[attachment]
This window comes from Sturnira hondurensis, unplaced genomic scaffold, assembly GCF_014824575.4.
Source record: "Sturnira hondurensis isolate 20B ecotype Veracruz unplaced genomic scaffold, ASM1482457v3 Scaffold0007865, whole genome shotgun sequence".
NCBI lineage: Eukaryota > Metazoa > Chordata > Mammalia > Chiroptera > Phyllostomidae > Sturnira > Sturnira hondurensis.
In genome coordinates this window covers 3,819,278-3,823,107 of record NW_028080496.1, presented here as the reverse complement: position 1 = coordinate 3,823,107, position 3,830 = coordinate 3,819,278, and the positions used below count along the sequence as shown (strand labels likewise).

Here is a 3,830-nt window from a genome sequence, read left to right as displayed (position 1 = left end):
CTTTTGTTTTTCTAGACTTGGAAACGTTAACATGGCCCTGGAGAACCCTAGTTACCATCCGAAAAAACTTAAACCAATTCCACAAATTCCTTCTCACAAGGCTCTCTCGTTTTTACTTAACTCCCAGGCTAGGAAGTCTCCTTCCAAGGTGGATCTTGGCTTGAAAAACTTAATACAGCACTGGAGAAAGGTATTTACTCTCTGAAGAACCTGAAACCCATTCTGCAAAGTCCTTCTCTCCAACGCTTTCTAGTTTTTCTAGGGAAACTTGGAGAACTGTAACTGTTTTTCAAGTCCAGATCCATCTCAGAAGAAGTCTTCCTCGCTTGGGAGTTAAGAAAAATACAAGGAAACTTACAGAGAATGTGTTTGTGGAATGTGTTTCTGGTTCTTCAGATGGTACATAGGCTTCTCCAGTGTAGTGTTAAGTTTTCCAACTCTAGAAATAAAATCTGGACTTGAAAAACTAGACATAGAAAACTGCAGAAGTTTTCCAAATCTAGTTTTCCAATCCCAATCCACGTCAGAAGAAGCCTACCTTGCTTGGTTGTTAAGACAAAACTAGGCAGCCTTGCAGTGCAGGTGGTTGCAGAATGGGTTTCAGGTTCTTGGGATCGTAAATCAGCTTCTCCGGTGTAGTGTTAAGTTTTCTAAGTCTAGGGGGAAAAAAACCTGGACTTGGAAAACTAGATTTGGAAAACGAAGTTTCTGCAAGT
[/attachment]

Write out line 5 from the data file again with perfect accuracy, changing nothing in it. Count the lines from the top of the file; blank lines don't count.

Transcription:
Here is a 3,830-nt window from a genome sequence, read left to right as displayed (position 1 = left end):